I first went to Connecticut College in 2004, but then transferred a year later to Brown University where I received a B.Sc. in Marine Biology in 2008. I took a year off and then started a Ph.D. in Biological Oceanography in the Massachusetts Institute of Technology-Woods Hole Oceanographic Institute Joint Program in 2009, but decided to leave in 2011 with a M.Sc. in Biological Oceanography. I wanted to do more field work, and I also wanted to scuba dive more for my research. I took some of my grant money to start a Ph.D. at the University of Maine in 2011, and I graduated with a Ph.D. in Marine Biology in 2017. However, during the first 6 months of my program, I was diagnosed with a cardiac condition called polymorphic arrhythmia that resulted in the implantation of an defibrillator in my chest, and I was no longer allowed to scuba dive for research per rules and regulations of the American Academy of Underwater Sciences.
What do you like to do outside of work?
I like storytelling which is often melded into my science communication work. I also tell non-science stories and I’ve worked as a producer for The Story Collider since 2014. Most recently, I have told stories for the local group "Mudrooms" here in Juneau. Prior to that I’ve told stories in Washington, DC, Maine, Vermont, Boston, and New York City. I used to have a small podcast/radio show during graduate school when I lived in Maine, so I really enjoy audio/performative experiences. I'm hoping there will be more opportunity for those kinds of things here in Juneau as I get more integrated into the community.
I spend a lot of my time practicing Brazilian Jiu Jitsu; I'm a purple belt. I took a few years off during the pandemic, but I'm back at it.
I spend a lot of time with my dogs and husband going on hikes/walks. I also like to make collage art and create mystery/clue games for my niece and nephew. I take a lot of photos of landscapes mostly from my travels.
Is there a book, quote, or person that influenced you to be the person that you are today?
Well, there are probably a lot of people who influenced me to become who I am today. Definitely my parents—my mom was an editor and English teacher and my dad started his Ph.D. at MIT but didn't finish and became a computer programmer, so I feel like I'm both a scientist and a communicator. I really loved the book Contact by Carl Sagan. In high school, it was a really important piece that made me think a lot about what it means to be a human, a woman, and a scientist at the same time. I was a big fan of SeaQuest and Ocean Girl as a kid (those are both TV shows of the early 1990s) which I suppose really put me on the path to ocean science. I also think that having heart surgery as a newborn made me appreciate how short life is or can be and that I want to do what I think is important while I have the time to do so.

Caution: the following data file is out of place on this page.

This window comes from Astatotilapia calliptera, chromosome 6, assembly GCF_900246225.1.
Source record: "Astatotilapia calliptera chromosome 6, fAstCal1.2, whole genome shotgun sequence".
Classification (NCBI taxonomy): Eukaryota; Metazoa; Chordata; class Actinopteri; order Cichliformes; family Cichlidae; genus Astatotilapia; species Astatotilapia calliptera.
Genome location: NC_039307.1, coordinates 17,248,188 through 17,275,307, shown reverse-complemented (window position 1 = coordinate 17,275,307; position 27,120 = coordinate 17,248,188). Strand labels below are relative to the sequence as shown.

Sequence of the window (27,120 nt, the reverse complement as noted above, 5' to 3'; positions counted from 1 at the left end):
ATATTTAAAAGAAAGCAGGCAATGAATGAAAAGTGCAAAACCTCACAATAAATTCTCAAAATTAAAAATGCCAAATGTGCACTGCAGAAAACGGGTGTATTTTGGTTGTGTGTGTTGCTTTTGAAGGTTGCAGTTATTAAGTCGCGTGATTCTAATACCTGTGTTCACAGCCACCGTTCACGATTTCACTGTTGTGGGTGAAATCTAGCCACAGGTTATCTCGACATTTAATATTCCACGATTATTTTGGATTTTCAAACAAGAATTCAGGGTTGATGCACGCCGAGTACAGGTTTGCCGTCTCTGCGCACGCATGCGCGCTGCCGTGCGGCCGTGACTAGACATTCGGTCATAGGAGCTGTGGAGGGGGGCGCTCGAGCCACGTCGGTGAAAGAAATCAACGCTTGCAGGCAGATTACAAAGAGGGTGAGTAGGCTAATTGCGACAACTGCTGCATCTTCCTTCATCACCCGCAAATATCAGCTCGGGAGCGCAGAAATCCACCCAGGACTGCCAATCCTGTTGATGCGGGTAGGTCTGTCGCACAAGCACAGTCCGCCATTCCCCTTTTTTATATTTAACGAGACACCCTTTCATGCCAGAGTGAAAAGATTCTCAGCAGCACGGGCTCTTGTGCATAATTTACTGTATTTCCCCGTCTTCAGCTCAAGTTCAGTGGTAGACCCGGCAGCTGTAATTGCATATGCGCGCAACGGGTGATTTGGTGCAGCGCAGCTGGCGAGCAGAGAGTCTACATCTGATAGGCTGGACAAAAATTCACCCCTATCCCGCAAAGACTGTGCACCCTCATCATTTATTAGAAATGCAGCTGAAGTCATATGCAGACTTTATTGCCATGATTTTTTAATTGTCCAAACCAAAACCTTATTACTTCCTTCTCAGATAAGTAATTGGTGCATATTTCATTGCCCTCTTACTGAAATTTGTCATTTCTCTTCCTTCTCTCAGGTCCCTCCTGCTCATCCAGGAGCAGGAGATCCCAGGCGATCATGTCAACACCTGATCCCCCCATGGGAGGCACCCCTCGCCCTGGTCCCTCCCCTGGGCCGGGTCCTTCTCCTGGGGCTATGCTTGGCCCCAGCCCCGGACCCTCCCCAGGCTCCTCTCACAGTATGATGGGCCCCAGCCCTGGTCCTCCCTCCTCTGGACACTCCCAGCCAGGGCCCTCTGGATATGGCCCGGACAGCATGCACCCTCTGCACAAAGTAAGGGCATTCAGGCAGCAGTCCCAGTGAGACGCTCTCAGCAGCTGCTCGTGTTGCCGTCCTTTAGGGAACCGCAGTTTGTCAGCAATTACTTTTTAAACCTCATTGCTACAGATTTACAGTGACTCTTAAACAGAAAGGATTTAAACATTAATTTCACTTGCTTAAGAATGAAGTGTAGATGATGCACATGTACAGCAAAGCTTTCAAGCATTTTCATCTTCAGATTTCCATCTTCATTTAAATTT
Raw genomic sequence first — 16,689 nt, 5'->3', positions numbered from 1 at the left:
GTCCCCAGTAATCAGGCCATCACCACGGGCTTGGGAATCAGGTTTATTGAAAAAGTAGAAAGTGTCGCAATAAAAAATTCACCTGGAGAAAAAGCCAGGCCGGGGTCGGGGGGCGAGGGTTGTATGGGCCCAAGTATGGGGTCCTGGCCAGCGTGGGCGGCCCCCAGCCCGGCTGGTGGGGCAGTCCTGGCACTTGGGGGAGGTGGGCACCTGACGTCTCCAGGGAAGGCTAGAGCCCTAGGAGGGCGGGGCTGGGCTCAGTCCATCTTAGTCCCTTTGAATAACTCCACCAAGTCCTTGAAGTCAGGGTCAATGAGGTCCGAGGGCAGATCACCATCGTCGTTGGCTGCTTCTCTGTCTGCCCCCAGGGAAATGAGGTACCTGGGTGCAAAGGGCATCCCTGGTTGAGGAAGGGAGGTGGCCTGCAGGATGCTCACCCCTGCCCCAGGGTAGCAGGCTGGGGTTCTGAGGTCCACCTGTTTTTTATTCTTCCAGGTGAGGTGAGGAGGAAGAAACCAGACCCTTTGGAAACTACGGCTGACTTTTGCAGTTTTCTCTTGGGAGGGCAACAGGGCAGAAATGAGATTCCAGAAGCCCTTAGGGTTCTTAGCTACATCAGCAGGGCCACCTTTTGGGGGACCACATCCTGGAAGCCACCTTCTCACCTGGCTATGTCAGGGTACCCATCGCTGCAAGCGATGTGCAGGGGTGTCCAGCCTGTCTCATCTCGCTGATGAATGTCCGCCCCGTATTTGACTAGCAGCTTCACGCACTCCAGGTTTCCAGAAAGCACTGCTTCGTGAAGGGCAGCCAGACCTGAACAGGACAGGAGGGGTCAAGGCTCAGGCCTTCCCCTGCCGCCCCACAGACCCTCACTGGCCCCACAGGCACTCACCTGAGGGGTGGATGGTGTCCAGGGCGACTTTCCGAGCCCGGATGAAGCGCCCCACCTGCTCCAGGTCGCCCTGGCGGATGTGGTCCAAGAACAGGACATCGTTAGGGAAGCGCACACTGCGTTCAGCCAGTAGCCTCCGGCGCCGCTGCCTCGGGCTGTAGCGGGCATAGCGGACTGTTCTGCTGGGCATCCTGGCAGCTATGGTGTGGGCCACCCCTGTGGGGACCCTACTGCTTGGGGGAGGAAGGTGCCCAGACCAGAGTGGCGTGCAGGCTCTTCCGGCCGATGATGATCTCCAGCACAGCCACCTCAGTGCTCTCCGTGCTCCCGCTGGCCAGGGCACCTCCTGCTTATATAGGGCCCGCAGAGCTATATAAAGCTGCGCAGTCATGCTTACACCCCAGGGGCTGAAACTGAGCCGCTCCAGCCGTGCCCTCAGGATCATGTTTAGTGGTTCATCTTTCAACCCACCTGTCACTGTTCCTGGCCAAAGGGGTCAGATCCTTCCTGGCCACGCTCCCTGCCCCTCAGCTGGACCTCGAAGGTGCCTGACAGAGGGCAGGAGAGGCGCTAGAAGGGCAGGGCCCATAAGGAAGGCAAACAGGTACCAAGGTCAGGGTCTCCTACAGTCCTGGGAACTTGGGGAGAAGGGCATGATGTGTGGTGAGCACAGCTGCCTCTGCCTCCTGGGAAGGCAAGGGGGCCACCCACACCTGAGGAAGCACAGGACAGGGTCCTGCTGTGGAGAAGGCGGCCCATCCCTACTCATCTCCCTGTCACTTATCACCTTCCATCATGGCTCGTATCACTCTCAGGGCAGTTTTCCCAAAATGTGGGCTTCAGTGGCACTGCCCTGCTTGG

What does Disability Pride Month mean to you?
Disability Pride Month is a chance to celebrate disability in our world and not view disability as something to "overcome." Too often we think of disability as only a barrier to living instead of a different way of being in the world. Disability is a form of diversity, and diversity helps us problem solve better and create a world that strives to be inclusive and accessible to all. I think it's also a month to acknowledge that disability comes in many forms and is more common than we often acknowledge.
I really hope that readers who are early in their careers or have felt isolated in science feel seen or supported through the stories shared in this book. I hope that it's just one piece of a larger movement and body of work that makes STEM more inclusive for everyone. I want to see more stories shared from scientists with disabilities and medical conditions and also see them supported by their institutions, colleagues, and the field as a whole.